Functional Abdominal Pain (FAP) of childhood is a disorder for which there is no identifiable organic etiology, yet which is associated with illness behavior of significant personal and societal cost. Prior research suggests that responses from the environment contribute to such illness behavior and dysfunction through social learning processes, as when parents respond solicitously to child symptom complaints, e.g., with increased attention and relief from responsibility. Catastrophizing (CAT), an overly negative appraisal in which pain is seen as signifying a high degree of threat or harm, is known to amplify the experience and expression of pain, but the relationship of CAT to social learning processes has not been adequately examined. In the present proposal, we focus on CAT cognitions on the part of significant others, specifically, mothers of children with FAP. Mothers'CAT about their child's pain may lead them to interpret pain behaviors exhibited by their child as indicative of harm, damage or threat to the well-being of the child, and thus may increase the likelihood that they intervene by taking action to reduce demands on the child or allay the child's discomfort via solicitous responding, thereby encouraging illness behavior. This project aims to: 1) assess feasibility of a symptom provocation and behavioral observation paradigm designed to examine FAP child pain behavior and maternal response, and 2) determine whether the association between child pain behavior and maternal solicitousness is mediated by maternal CAT. Seventy-five children with FAP aged 8-12 and their mothers will serve as participants. Mothers will complete measures designed to assess generalized anxiety, CAT cognitions regarding their child's pain, and typical responses to their child's symptom complaints. Children will rate their pain intensity and then participate in a safe and validated water load procedure intended to simulate abdominal discomfort;in so doing, they will be asked to drink water until they are completely full, not to exceed 15 minutes. Next, children will clean a room much as they would at home (e.g., put away books and toys and make a bed). Children will be instructed to take the lead in this task but may ask their mother for assistance;similarly, mothers may offer assistance with or without a request from their child. The water load procedure and ensuing cleaning task will be videotaped, affording behavioral coding of child pain behavior and maternal response. Post-task questionnaires will assess acceptability of the paradigm. Findings will lay the groundwork for conducting a larger study using this methodology to explore the cognitive, affective, and behavioral pathways by which FAP may be maintained. This in turn will help to determine appropriate targets for intervention for children with FAP and their families, with the aim of reducing associated dysfunction and distress.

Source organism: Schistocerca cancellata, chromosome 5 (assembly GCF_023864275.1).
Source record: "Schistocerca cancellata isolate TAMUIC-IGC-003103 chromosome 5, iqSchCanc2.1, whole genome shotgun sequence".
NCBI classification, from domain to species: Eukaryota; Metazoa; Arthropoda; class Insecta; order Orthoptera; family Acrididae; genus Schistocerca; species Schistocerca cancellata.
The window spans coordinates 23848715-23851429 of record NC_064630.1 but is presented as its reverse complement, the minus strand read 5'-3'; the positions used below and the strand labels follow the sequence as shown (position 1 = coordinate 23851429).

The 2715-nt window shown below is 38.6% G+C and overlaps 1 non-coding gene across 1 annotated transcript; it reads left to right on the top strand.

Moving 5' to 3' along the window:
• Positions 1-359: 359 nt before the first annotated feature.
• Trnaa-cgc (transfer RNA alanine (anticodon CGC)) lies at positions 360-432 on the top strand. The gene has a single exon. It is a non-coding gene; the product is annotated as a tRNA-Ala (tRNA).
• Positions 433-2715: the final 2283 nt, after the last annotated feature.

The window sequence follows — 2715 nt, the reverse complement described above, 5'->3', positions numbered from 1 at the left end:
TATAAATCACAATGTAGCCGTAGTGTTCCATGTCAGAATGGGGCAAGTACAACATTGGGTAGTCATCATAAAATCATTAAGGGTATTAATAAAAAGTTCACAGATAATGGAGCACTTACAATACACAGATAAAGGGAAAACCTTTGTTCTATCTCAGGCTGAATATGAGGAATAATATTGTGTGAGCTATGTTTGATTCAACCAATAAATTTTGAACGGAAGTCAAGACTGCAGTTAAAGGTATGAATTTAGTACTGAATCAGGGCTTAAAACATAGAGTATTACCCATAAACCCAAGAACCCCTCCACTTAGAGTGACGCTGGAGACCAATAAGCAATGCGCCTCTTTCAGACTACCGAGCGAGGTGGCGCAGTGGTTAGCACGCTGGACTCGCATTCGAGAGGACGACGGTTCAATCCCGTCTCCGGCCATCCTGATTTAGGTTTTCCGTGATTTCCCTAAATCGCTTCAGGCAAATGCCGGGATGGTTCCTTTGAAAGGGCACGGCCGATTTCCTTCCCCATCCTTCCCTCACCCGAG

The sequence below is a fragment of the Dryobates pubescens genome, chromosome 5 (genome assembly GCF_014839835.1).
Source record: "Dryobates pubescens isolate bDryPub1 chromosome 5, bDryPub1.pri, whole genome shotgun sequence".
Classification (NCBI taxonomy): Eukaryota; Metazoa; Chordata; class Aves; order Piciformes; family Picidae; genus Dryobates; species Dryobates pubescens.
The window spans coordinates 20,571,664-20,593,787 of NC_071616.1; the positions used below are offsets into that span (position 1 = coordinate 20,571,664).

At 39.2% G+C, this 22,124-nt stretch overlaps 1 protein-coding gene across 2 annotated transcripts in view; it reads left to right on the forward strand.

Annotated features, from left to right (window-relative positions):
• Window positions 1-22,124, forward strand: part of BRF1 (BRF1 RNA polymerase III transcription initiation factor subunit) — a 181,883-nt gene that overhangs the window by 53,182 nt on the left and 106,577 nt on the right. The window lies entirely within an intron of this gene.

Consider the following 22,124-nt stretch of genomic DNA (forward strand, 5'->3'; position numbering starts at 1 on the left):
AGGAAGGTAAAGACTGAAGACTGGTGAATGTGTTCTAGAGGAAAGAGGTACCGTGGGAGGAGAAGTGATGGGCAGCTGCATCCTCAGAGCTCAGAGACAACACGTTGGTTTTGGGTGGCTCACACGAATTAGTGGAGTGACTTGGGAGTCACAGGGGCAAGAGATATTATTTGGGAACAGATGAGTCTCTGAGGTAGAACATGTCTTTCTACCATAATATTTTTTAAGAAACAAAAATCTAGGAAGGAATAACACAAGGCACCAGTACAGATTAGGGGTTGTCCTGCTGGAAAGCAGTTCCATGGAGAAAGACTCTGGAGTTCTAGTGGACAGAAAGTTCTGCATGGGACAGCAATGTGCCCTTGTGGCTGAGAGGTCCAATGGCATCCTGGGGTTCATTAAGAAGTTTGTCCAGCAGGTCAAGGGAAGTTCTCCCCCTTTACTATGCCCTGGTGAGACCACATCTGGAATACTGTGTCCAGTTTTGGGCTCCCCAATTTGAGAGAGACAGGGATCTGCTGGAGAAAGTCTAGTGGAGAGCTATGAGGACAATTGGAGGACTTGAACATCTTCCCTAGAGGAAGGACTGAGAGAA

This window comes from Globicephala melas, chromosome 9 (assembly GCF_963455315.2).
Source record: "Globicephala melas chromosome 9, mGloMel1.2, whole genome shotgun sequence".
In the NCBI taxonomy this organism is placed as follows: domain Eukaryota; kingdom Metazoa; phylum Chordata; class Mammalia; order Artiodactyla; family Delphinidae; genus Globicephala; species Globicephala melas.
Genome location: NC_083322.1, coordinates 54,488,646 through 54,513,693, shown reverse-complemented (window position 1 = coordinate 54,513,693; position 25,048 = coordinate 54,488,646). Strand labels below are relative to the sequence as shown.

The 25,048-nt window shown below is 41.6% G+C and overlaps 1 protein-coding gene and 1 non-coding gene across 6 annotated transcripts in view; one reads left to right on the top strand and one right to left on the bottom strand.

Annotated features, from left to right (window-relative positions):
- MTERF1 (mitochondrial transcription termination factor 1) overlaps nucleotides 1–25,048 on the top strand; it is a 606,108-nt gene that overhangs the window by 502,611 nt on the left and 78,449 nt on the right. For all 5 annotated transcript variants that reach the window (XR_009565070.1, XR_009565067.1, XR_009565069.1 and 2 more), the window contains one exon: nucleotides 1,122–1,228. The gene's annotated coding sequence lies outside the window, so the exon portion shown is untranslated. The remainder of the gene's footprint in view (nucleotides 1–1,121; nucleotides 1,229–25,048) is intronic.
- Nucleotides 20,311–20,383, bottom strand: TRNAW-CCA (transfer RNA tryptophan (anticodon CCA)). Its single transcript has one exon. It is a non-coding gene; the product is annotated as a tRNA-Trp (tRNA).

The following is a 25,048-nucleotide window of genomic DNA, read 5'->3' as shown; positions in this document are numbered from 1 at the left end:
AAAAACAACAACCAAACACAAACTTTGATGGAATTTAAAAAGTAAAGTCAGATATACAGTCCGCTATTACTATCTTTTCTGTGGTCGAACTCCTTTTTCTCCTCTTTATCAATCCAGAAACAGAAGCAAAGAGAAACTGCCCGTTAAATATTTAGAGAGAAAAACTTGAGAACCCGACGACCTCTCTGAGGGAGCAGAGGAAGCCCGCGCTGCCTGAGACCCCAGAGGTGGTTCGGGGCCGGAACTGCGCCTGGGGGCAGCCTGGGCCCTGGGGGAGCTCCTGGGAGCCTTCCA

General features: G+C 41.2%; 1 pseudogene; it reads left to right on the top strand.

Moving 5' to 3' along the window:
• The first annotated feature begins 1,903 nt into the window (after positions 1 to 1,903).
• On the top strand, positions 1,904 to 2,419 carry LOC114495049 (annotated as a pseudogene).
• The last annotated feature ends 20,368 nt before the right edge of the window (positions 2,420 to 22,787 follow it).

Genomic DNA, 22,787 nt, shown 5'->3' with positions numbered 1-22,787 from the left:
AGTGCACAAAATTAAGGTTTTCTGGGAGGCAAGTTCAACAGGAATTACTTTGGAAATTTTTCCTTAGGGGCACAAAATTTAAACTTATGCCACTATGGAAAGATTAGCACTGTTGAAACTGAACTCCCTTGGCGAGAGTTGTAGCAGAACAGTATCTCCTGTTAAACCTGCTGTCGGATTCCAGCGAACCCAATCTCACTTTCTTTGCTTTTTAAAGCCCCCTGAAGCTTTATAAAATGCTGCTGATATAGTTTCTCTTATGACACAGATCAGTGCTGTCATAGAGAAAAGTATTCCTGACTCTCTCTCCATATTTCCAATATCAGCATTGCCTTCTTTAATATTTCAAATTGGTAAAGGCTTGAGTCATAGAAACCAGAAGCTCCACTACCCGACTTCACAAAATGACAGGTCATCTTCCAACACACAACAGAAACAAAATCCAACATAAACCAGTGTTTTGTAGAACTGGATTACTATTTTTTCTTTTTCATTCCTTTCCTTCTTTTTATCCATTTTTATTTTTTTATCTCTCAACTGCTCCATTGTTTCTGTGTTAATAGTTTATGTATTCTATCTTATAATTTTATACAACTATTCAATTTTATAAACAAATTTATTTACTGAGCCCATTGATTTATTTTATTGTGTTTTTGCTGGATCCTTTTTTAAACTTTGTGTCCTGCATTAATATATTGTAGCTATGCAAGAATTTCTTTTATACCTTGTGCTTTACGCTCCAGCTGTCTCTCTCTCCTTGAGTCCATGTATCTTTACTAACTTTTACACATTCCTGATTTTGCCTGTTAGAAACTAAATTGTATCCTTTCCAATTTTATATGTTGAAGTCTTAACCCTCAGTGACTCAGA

This research will afford heightened understanding of the mechanisms by which recurrent functional abdominal pain (FAP) of childhood is maintained, a disorder of significant personal and societal cost. Findings will aid in the development of targeted interventions designed to reduce pain-related maladaptive cognitions and/or maladaptive parent/ child interaction patterns, thereby reducing associated disability and health care utilization. While focused specifically on FAP, findings from this and subsequent projects could offer insight into a wide range of medical conditions for which intra- and inter-personal factors play a role in the illness experience.